The manner in which chief constables are being investigated is shaking confidence in the ranks, says Peter Neyroud.
Police leadership never seems to be out of the news at the moment. This week, following the end of this yearâ€™s Strategic Command Course, we have Irene Curtisâ€™ trenchant and well-spoken comments on the need to continue reforming the culture in policing. These came on top of Doreen Lawrenceâ€™s timely reminder to remain focused on the issues of race and diversity.
In the same seven days, events in Lincolnshire have continued to be uncomfortable. Neil Rhodes is not the only chief constable suspended and awaiting the outcome of an investigation that follows on from the IPCC forming a judgement that there was nothing worthy of their interest in the allegations put to them. Stuart Hyde has already been waiting an unacceptably long time for the resolution of his situation. In neither case do the officers concerned seem to have had the benefit of reasonable disclosure of the allegations nor, in the case of Lincolnshire, has the Police and Crime Panel, which is supposed to scrutinise such suspensions, had sight of them. Having listened to the less than impressive blusterings of the Lincolnshire PCC in his local media, we can only hope that Sir Peter Fahy can make a quicker job of sorting the case out than has been done so far in Cumbria.
These issues matter hugely not just for the public, who must be bewildered by what is going on, and for the individuals involved, whose personal and professional reputations are on the line, but also for the future of police leadership. Having recently taught a session on the High Potential Development Scheme, it would be foolish to underestimate the impact that these recent developments are having on the current generation of fast track candidates for future leadership. They were already well versed in the challenges that Irene Curtis and Doreen Lawrence have set out, but the sight of so many of their chiefs being treated with such apparent disdain is a new dimension to add to the potent cocktail of direct entry and severe cuts to senior management posts. From the ground, in sergeant and inspector posts, looking up, both the prospects for and desirability of the top posts must be waning.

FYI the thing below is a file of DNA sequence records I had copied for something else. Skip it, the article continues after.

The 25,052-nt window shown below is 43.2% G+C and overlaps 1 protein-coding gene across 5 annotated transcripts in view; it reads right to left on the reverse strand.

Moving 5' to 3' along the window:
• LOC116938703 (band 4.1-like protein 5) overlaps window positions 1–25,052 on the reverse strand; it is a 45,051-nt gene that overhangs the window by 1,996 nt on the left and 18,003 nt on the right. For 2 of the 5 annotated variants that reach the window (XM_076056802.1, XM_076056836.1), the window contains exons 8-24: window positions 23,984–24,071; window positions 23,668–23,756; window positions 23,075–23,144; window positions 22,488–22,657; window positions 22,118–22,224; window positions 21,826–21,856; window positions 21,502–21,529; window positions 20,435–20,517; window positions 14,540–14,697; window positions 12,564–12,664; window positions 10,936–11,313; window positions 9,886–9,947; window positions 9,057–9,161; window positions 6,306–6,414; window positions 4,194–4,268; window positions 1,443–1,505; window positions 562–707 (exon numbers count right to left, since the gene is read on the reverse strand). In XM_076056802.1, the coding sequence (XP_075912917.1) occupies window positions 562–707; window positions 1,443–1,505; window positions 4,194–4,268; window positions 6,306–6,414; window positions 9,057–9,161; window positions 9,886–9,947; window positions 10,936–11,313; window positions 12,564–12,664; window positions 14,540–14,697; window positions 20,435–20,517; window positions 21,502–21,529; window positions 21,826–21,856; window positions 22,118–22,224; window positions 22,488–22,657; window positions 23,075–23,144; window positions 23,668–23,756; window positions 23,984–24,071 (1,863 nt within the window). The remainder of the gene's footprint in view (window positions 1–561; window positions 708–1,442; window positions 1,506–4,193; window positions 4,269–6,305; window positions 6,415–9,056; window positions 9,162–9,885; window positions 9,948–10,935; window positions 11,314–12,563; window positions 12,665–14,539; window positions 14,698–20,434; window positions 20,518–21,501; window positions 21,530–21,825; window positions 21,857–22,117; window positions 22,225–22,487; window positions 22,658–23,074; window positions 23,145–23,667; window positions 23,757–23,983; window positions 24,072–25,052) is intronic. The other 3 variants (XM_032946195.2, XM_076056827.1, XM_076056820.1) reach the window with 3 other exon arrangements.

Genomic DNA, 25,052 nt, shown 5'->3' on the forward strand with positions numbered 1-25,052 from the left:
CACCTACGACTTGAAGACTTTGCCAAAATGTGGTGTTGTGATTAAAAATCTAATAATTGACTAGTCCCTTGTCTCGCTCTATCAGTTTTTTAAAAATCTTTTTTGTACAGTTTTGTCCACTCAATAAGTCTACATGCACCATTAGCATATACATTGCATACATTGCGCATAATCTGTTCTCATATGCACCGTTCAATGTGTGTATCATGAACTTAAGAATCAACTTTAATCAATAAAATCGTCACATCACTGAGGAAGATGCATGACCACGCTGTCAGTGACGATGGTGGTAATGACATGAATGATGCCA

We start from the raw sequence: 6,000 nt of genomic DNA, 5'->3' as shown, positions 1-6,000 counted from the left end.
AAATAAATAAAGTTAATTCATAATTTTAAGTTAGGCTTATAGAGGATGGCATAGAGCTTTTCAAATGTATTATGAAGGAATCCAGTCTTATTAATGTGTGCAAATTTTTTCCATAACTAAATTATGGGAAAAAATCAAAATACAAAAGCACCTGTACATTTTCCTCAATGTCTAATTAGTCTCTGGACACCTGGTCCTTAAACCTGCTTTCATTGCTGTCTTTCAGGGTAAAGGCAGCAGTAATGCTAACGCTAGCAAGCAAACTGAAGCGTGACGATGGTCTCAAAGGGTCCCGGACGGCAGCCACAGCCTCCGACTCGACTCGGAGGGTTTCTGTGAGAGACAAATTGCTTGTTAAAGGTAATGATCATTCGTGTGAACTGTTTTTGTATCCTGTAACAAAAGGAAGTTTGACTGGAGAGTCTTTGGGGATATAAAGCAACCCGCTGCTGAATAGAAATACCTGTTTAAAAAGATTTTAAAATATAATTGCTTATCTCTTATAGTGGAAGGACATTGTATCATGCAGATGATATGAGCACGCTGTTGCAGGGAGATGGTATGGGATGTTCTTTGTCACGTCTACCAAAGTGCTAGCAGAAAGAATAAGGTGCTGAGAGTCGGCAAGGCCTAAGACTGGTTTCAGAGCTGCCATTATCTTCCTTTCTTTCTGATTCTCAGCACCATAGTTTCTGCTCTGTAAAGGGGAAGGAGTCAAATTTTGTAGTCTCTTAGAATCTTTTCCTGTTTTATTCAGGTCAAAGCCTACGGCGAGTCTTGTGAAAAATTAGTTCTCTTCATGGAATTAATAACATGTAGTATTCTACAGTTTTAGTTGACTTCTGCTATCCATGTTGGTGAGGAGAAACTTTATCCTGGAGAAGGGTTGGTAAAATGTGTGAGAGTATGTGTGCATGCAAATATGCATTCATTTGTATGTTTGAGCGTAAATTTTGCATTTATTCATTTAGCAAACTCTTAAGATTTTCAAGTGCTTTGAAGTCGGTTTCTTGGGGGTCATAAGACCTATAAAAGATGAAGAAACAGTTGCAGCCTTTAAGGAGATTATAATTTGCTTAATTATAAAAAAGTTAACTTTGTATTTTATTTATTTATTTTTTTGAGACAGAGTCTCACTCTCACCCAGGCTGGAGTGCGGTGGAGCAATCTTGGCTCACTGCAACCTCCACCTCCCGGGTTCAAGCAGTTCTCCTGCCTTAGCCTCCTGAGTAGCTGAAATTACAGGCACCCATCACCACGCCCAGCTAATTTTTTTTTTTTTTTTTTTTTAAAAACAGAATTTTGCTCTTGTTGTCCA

Problems at senior level are not confined to these shores as a recent scandal in one of the USAâ€™s largest law enforcement agencies have shown. If anything, as a long-term member of the US Police Executive Research Forum, which represents the chiefs of the largest agencies, it is apparent to me that the proximity of elected officials to the operational decisions in policing requires a much greater set of checks and counter balances than we have put in place in the UK. The Police and Crime Panels, with a few honourable exceptions, seem to be toothless tigers.
The new world of policing also needs a significant, long term investment in the development of future chiefs, not quick fix schemes to shunt a few businessmen and under-employed soldiers into middle management with minimal training. That will neither assist with Irene and Doreenâ€™s challenge nor provide the operationally credible leadership that the service and the public would trust with our safety.
From Police Oracle